HILL AIR FORCE BASE -- When remembering the Holocaust, one should think not only of the victims of the tragedy, but also of the survivors.
That was the message Wednesday at Hill Air Force Base as the base hosted its second Holocaust Remembrance Ceremony in as many years at the Hill Chapel.
Officials hope to make the ceremony an annual event.
Hill hosted the event in conjunction with the anniversary of the official surrender of Nazi Germany, which took place May 7, 1945.
During the event, attendees were shown a special video, and several members of Utah's Jewish community, including Lt. Jason Holzman, offered special prayers of remembrance.
Holzman is one of only a few Jewish members at Hill and said the theme of this year's event was "Honoring the Selfless Heroes."
"Even through the death of 11 million, 6 million of which were Jews, it was the acts of kindness, courage and drive in the face of death that allowed others to live," he said.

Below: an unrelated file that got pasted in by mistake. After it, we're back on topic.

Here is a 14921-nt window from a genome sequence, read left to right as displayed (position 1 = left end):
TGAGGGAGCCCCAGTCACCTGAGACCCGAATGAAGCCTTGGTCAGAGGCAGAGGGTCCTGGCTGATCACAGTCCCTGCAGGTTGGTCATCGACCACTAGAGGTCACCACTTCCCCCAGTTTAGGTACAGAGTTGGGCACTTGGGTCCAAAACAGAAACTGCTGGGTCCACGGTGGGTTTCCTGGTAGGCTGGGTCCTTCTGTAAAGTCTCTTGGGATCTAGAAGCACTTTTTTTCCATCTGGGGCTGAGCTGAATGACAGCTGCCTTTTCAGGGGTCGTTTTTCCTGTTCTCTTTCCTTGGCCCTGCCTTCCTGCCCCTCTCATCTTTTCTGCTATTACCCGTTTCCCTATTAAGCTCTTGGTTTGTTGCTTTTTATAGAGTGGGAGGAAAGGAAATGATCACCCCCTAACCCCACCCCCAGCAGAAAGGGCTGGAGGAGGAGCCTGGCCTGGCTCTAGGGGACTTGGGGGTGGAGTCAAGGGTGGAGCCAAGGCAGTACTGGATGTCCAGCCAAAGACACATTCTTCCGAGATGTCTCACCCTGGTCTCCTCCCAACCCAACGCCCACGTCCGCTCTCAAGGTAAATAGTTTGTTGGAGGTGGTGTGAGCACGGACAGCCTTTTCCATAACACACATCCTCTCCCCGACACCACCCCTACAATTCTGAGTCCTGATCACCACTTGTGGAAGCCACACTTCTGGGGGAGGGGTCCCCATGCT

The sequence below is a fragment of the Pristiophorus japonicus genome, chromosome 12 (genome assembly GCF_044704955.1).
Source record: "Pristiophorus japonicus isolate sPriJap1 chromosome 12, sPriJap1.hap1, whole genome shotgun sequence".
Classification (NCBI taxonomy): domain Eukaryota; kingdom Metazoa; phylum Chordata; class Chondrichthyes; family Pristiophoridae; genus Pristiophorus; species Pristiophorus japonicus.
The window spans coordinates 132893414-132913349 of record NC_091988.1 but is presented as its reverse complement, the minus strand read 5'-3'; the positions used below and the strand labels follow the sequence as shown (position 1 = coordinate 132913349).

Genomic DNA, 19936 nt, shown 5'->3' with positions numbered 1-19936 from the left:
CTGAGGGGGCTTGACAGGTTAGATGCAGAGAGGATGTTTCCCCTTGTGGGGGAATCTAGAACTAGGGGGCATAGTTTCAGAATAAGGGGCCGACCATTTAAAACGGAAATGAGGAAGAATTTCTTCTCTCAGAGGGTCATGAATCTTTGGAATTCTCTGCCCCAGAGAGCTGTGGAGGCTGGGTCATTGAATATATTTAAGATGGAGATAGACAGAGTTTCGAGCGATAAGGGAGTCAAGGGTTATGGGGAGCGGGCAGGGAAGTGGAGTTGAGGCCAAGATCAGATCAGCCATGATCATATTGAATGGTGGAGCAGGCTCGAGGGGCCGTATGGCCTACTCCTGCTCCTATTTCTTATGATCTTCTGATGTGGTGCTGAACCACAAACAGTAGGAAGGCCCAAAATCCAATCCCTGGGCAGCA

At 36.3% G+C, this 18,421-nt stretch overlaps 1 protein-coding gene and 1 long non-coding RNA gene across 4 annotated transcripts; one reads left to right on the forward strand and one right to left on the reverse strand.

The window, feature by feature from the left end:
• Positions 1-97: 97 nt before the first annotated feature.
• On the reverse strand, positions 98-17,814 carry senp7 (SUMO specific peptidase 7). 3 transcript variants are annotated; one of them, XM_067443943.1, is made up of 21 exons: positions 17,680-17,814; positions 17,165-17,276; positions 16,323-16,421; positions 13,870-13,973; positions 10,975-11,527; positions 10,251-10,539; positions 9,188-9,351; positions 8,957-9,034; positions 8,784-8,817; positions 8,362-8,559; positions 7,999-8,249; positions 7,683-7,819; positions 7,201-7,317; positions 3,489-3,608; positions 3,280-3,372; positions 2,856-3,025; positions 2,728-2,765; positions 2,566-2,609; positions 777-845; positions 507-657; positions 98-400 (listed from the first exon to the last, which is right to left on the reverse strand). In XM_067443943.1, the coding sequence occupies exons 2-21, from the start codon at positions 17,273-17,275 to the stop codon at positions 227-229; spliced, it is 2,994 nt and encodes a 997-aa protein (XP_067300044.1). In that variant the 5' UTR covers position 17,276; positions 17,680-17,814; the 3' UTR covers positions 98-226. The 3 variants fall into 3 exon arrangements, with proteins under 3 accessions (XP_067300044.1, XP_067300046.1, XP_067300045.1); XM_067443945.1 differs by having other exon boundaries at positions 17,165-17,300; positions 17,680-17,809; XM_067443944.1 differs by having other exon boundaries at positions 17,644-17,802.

Also featured at the event were Daniel and Noemi Mattis, a Salt Lake City couple who survived the Holocaust while living in Belgium.
"I remember at the age of 7, we heard airplanes bombing the city," Daniel said.
Shortly after his country was invaded, Daniel's family was lucky enough to hop on a train to France, then receive a visa to Portugal.
"We got on the train, then crossed Spain into Portugal," Daniel said. "My first memories as a child were of people starving at the train stations."
Daniel said his family received the visas from Sousa Mendes, a Portuguese diplomat who ignored the orders of his own government for the safety of war refugees fleeing from invading German military forces in the early years of World War II.
Between June 16 and June 23, 1940, Mendes issued Portuguese visas free of charge to more than 30,000 refugees seeking to escape the Nazi terror. Of the 30,000 refugees, 12,000 were Jews.
"It's possible for one person to change the course of history," Daniel said, thinking back on Mendes.
Noemi's family wasn't lucky enough to escape Belgium, but instead spent much of the war in hiding.
She said she'll never forget the day the U.S. Army arrived in the country.
"We were all in the streets, welcoming the truck and the tanks," she said. "It was miraculous. I knew could have my life back."